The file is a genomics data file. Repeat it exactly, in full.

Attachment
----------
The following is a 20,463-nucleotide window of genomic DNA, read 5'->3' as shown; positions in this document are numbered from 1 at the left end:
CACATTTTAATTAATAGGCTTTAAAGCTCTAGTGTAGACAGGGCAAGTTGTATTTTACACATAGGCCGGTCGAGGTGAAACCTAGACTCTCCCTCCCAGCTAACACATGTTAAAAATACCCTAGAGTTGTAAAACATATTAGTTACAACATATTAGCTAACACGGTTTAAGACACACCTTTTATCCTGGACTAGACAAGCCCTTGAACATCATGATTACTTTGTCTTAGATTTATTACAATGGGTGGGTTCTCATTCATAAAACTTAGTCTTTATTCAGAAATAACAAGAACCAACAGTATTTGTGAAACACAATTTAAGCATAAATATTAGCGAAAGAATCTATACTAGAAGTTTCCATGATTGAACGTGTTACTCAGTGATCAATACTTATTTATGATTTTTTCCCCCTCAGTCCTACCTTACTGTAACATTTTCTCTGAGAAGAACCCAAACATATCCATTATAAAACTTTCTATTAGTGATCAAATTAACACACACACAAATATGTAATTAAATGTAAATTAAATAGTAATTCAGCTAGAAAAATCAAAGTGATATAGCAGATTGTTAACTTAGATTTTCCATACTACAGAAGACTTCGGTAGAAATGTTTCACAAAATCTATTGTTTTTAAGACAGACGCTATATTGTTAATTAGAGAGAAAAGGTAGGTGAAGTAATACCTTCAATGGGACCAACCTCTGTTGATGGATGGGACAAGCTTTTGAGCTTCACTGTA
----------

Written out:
The following is a 20,463-nucleotide window of genomic DNA, read 5'->3' as shown; positions in this document are numbered from 1 at the left end:
CACATTTTAATTAATAGGCTTTAAAGCTCTAGTGTAGACAGGGCAAGTTGTATTTTACACATAGGCCGGTCGAGGTGAAACCTAGACTCTCCCTCCCAGCTAACACATGTTAAAAATACCCTAGAGTTGTAAAACATATTAGTTACAACATATTAGCTAACACGGTTTAAGACACACCTTTTATCCTGGACTAGACAAGCCCTTGAACATCATGATTACTTTGTCTTAGATTTATTACAATGGGTGGGTTCTCATTCATAAAACTTAGTCTTTATTCAGAAATAACAAGAACCAACAGTATTTGTGAAACACAATTTAAGCATAAATATTAGCGAAAGAATCTATACTAGAAGTTTCCATGATTGAACGTGTTACTCAGTGATCAATACTTATTTATGATTTTTTCCCCCTCAGTCCTACCTTACTGTAACATTTTCTCTGAGAAGAACCCAAACATATCCATTATAAAACTTTCTATTAGTGATCAAATTAACACACACACAAATATGTAATTAAATGTAAATTAAATAGTAATTCAGCTAGAAAAATCAAAGTGATATAGCAGATTGTTAACTTAGATTTTCCATACTACAGAAGACTTCGGTAGAAATGTTTCACAAAATCTATTGTTTTTAAGACAGACGCTATATTGTTAATTAGAGAGAAAAGGTAGGTGAAGTAATACCTTCAATGGGACCAACCTCTGTTGATGGATGGGACAAGCTTTTGAGCTTCACTGTA